At the Smoking Argus, Joseph Marohl inquires about the profit motive, in which he’s “never believed”:
How long have I heard it said that the profit motive is what makes the world the wonderful place it is? No, I don’t believe it.
Why must everything the U.S. government proposes, for the past two decades at least, be filtered through the beneficial effects of someone making a profit from it?”
I’d like to answer these questions. If enterprises are not profitable, they are destructive. If they are not creating wealth, they are consuming and destroying wealth. And the more wealth they destroy, the harder we work, the more we suffer, and the less we have. To clarify, I don’t mean “wealth” in a purely monetary sense. I mean real wealth: an abundance of goods and services that are available to alleviate some of the infinite inconveniences, pains, and discomforts that are present in a world where all resources are in limited supply.
Setting aside for the moment, the myriad problems I have with “the government” in general, it certainly makes sense that government propositions, like all purposeful human action, ought to aim at creating wealth of this sort, rather than destroying it. It is my understanding, however, that governments usually perform poorly at this task, because government failure rarely has severe, personal consequences for the decision-makers.
And I don’t know why so many people think it’s a good idea to funnel government funds into gigantic corporations
In a very limited regard, I agree with Marohl: I don’t want to see money being funneled through government to corporations, large or small. I don’t want to see money going to, or through government, period. But as long as the government is going to spend my money, our money, I’d prefer it be spent on food and housing for the homeless, than on bio-fuel or green energy subsidies. I’d prefer it be spent on roads and school buses, than on bombs and bullets.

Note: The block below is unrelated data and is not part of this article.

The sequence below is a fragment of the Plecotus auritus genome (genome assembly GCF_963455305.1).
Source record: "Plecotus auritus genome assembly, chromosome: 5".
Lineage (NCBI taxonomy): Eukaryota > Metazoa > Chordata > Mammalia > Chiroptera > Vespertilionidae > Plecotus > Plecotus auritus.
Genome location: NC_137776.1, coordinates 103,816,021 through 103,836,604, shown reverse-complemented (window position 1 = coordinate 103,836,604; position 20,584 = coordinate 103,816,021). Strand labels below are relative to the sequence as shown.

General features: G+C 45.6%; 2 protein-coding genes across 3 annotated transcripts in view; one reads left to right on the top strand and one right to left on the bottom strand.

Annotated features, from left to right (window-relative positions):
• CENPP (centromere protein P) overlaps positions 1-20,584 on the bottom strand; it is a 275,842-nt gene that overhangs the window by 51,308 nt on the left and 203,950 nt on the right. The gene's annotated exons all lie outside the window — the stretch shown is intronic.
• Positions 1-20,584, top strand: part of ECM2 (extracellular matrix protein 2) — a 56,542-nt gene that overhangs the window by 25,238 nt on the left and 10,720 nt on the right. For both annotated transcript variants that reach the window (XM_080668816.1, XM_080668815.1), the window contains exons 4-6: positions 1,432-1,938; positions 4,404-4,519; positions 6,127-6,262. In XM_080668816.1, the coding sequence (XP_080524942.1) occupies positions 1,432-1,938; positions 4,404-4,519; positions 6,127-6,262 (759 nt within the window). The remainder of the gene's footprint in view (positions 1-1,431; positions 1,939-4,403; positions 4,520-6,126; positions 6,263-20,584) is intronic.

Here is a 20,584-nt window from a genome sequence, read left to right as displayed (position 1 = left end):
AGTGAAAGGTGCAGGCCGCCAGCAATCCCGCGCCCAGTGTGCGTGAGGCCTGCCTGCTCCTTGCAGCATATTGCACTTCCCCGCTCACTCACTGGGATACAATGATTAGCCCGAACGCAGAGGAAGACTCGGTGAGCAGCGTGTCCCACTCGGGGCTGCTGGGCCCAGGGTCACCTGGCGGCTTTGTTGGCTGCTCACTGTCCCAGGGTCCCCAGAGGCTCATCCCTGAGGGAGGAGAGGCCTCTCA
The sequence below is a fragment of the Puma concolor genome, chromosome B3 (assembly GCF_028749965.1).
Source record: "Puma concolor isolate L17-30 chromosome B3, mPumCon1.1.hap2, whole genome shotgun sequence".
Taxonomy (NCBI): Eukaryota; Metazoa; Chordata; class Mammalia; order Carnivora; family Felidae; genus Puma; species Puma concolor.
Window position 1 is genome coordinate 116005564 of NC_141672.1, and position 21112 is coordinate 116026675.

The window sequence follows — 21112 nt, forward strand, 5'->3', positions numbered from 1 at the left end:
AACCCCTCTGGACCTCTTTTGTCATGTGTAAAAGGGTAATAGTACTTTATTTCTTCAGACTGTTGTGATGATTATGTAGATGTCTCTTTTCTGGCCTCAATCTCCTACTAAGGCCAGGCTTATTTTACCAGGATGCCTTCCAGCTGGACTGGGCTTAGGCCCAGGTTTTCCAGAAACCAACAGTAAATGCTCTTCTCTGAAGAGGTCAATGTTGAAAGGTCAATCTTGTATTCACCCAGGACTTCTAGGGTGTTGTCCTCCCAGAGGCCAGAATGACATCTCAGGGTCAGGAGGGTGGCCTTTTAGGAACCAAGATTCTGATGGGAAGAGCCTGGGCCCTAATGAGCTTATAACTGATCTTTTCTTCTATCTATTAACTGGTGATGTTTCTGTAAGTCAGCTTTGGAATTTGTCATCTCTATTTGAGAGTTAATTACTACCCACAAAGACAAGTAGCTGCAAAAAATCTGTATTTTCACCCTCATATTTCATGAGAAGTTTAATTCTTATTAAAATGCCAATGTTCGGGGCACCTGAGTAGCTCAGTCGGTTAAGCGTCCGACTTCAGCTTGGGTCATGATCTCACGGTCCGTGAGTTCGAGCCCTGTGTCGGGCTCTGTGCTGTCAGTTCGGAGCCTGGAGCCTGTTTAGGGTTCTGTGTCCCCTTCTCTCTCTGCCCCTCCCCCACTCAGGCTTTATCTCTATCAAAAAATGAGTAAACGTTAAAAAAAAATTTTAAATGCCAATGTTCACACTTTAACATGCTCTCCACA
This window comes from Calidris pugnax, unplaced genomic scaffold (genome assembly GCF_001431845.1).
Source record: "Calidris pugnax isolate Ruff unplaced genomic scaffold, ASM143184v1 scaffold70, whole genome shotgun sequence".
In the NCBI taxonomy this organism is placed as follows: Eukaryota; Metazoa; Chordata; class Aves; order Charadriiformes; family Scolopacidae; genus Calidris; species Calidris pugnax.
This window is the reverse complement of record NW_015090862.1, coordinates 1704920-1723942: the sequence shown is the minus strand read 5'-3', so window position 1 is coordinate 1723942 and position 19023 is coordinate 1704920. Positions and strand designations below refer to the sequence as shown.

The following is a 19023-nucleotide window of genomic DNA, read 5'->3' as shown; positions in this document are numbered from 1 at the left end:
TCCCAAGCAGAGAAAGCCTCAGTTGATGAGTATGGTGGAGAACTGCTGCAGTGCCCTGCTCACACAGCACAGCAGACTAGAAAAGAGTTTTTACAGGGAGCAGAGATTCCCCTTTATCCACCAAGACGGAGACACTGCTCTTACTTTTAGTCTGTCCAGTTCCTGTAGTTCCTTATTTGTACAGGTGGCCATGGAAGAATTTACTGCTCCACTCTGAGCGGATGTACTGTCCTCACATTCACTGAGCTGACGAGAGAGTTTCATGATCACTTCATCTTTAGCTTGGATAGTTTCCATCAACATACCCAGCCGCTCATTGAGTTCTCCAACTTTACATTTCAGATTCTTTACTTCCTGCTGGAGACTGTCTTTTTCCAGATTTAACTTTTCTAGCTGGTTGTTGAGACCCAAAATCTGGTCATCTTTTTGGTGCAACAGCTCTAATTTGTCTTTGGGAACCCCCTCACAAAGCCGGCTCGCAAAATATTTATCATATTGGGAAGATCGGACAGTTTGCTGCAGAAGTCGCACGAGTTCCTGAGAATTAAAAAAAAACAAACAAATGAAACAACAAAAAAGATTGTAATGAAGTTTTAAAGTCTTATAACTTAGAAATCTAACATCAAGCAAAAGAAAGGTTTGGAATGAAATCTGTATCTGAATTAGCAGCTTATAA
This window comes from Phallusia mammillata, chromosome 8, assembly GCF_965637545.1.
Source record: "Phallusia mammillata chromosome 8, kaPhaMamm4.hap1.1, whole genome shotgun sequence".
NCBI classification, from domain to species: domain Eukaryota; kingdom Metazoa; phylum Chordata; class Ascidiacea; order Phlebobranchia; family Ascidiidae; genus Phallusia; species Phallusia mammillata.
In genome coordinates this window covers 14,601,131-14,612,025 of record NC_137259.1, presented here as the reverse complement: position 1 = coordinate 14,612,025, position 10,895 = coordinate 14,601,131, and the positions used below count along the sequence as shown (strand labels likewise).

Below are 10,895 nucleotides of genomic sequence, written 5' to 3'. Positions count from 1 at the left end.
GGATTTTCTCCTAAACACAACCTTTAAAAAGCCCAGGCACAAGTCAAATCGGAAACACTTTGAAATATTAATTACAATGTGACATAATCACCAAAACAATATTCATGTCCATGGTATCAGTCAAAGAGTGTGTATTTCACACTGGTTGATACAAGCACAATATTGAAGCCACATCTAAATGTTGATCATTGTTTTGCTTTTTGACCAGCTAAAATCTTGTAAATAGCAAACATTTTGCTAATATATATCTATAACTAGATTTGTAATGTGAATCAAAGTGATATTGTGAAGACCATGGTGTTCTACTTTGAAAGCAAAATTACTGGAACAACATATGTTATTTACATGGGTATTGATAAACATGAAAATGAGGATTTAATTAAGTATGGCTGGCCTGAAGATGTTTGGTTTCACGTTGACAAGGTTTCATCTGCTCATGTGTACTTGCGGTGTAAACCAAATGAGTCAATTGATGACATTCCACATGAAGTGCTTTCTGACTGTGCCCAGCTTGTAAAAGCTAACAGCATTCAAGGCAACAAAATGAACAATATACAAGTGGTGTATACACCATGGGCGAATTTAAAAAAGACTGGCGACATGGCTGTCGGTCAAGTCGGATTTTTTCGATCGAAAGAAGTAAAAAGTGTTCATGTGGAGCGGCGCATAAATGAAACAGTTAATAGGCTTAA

The only people I know of who actively support these ideas, are people in the government, and the rent-seekers that intend to benefit thereby. All of the opinion I’ve heard, seen, and read of late, suggests that most people think the current bailout, for example, is a damn lousy idea; perhaps one of the few times in history when “most” people were right.
Marohl makes some solid critiques of modern capitalism, railing against the “what’s good for GM…” and the problems presented by corralling employees in to stock purchase plans and 401k programs that are also going belly-up. But he also refuses to view public school teachers, the quality of whose product over the past 40 or 50 years has been in measurable decline, as part of the problem, indeed he seems to argue that Teacher Unions are the last bastion of salvation, preventing schools from turning “into a mere training post for cheap, acquiescent labor,” despite the fact that most kids these days graduate high school with nary a marketable skill, trade, ability or experience.
Although his derision of the profit motive alludes to his hatred of free markets, this fundamental belief is buried deep in the essay:
No, I don’t believe. I’m an unbeliever in free enterprise, free market, laissez-faire, trickle-down, all of it.”
Let me get this straight… He doesn’t believe in free markets (we’re about a million fucking miles from a free market, FYI, and he doesn’t believe (or has lost all faith) in governments. Profit and productivity can’t save us, nor can Papa Government. I’m going to take the rare opportunity to invoke my blog’s title: there isn’t another way. There is no third solution.
A comment I left there asked him just what the f*ck he does believe in?
This is a serious question. If the language or the tone strikes anyone as rude, it’s because the notion that humankind can benefit, can advance, can thrive or even merely survive without actually increasing wealth from one period of time to the next, is so fantastically ignorant as to warrant nothing more than ridicule.